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1. Introduction to Drawing

Drawing is simply defined as the act of making a mark on a surface. The act has intention. Drawing is the act of making a mark on a surface with the intention of expressing something – an idea, a feeling or a reaction to something within us or around us. Drawing is the simplest and most basic of creative and expressive acts, something humankind has done since time began.

We can draw into the wet sand on a beach, onto a misted window, with mud-filled hands on a wall. We can turn pieces of burned wood into charcoal and use as a most effective expressive tool, one of the earliest known to us. Or we can select a more refined piece of equipment designed for the purpose of drawing, a pencil or a pen for example, and take a piece of paper on which we can explore the idea we wish to express.

Many of us “doodle”, drawing subconsciously as we focus on something else, suggesting this to be an act that is basic to human functioning. Since we first walked on this earth there has been an inclination to draw for its own sake or as a means to embody thoughts, feelings and emotions.


Waiting for a bus (detail) Ink drawing 1967

2. Drawing – the point of departure

In a visual arts programme drawing is a good place to begin. The skills to be mastered in drawing, the language of drawing which I shall describe later, can be readily taught and mastered with ease by a receptive and open student.

Overcoming fear – the fear of presenting oneself with a sheet of paper and a drawing implement knowing the intention is to express something – will for many participants be a much greater challenge. It will take courage to arrive at this point, to be prepared to confront that fear and walk through all criticism of previous effort when we were probably told “You can’t draw!” How often I have heard this from participants for whom this has become the biggest obstacle to beginning their creative journey. Some will fall at this point  so deeply rooted is this criticism that they are unable to travel further because of the  fear they are experiencing.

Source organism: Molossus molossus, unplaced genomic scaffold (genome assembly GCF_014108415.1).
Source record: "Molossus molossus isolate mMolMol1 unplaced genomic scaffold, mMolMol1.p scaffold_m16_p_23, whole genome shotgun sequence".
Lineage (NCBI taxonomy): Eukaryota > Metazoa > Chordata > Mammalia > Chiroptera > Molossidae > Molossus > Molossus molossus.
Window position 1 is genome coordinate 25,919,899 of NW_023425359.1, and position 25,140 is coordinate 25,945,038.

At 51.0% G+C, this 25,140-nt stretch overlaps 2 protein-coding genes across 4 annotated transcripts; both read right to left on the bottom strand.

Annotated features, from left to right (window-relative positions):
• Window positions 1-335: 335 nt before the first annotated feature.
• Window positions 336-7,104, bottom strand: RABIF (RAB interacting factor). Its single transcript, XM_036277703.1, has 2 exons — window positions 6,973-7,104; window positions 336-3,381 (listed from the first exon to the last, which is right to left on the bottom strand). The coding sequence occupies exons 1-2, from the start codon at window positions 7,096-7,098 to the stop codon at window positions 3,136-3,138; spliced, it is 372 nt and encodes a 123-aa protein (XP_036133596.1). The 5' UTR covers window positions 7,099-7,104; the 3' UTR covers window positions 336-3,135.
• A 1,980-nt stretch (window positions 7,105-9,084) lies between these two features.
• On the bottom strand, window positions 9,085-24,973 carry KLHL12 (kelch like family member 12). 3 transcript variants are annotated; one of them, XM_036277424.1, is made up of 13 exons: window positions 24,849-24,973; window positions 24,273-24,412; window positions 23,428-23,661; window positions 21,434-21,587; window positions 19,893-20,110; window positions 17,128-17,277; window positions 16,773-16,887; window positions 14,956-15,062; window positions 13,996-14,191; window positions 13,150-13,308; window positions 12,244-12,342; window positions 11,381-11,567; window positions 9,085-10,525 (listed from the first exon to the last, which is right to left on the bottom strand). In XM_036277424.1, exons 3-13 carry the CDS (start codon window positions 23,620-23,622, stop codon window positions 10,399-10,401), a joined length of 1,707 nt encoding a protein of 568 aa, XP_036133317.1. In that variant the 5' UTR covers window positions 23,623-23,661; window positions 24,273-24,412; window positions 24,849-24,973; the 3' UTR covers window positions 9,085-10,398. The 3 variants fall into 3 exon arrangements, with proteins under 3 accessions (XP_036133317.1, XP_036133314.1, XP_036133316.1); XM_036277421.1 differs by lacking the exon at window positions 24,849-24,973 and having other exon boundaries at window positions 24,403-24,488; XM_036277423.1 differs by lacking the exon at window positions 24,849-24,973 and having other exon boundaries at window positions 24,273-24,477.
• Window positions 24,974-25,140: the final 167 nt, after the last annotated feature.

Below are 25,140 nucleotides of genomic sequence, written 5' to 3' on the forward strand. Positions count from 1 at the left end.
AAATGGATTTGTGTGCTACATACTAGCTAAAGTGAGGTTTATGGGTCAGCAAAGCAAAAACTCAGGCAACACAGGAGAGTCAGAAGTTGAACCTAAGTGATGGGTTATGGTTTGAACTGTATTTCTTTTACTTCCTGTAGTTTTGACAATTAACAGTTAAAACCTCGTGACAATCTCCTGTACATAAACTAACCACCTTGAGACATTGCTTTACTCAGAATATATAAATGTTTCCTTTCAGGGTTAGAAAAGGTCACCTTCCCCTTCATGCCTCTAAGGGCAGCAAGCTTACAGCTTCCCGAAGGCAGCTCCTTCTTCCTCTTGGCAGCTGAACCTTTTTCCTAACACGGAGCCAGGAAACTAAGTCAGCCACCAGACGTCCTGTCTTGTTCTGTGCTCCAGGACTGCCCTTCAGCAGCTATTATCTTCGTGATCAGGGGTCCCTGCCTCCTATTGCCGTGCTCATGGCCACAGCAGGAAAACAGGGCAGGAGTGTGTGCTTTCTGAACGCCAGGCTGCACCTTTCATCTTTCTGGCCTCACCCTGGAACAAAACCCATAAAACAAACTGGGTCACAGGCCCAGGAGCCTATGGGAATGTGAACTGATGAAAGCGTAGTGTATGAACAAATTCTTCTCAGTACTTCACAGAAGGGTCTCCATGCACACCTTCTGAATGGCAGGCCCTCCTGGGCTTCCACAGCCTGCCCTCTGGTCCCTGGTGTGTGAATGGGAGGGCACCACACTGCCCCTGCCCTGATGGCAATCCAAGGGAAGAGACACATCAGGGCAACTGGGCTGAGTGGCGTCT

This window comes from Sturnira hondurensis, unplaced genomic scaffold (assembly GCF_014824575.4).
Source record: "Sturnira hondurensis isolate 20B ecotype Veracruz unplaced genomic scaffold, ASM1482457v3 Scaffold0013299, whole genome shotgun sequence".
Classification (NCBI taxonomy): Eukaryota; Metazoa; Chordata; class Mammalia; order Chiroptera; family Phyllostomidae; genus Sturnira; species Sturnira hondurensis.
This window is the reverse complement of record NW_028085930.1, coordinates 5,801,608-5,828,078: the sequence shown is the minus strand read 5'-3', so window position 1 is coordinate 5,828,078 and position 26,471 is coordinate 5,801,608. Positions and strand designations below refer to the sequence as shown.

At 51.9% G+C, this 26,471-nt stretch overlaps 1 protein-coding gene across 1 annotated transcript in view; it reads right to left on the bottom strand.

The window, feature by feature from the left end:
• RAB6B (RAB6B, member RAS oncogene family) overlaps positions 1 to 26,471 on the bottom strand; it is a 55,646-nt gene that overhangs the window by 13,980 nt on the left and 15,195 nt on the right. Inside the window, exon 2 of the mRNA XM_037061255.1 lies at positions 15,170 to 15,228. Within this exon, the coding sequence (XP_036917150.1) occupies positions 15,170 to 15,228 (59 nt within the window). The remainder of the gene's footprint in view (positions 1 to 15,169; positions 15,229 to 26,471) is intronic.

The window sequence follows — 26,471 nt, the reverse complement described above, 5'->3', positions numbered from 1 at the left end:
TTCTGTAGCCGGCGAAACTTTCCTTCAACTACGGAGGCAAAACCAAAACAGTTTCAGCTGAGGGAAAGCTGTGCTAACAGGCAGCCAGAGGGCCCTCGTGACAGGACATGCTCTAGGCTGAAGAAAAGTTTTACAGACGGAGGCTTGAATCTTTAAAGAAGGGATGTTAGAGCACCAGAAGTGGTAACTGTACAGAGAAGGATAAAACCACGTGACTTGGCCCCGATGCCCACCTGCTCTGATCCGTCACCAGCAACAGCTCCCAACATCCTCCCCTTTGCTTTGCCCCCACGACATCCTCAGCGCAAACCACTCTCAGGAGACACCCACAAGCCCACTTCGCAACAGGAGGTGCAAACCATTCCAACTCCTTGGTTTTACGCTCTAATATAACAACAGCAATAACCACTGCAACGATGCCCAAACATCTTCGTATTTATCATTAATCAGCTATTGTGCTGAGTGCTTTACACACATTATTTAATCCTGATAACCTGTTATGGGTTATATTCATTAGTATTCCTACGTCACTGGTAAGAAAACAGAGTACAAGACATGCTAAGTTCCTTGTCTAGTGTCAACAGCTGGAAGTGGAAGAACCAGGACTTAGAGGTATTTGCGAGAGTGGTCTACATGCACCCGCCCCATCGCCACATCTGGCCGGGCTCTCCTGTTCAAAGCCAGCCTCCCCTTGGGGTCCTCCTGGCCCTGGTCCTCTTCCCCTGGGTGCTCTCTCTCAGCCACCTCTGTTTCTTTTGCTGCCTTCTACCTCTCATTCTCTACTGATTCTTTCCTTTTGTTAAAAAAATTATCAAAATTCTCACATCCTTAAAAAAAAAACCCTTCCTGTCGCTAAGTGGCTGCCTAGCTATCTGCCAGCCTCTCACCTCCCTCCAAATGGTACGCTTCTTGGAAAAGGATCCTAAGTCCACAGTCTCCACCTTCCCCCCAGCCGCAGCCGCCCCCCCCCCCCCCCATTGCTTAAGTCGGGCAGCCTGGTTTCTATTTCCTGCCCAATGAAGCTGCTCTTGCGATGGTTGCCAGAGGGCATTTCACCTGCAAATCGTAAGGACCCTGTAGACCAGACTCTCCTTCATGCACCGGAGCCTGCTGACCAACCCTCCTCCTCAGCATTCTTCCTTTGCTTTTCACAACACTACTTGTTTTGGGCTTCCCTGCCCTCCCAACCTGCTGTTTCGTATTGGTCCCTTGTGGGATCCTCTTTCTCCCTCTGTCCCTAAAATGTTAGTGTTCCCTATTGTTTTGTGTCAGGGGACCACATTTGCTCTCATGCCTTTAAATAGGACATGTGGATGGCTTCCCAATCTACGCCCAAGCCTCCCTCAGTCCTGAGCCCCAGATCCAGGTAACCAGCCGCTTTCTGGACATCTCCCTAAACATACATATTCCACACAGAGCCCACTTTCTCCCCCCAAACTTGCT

In its essential simplicity, in the sense that there are few technical skills to master, drawing becomes a valuable first step, a great way to open the door that has perhaps been closed for many years.

Inmate, Wandsworth Prison. Pencil drawing 1976

3. The Language of Drawing

Without an understanding of language it is difficult to tell our story. In visual art the media we choose to use becomes our language, the means whereby we express how we are and how we feel about something within us or around us.

Without an understanding of the language it is difficult to begin our creative journey particularly if beginning this journey is blocked by a fear of expressing ourselves. Relinquishing this fear and learning to use the language effectively and with confidence are keys to unlocking the message, of beginning our creative journey; and this language is one aspect of this programme which can, and should, be taught.

Some participants will enter this programme with little or no experience of using this equipment. What are the expressive limitations of a pencil; what is the difference between chalk and oil pastels; what is the best drawing material for strong and expressive drawing; can the different drawing media be used together?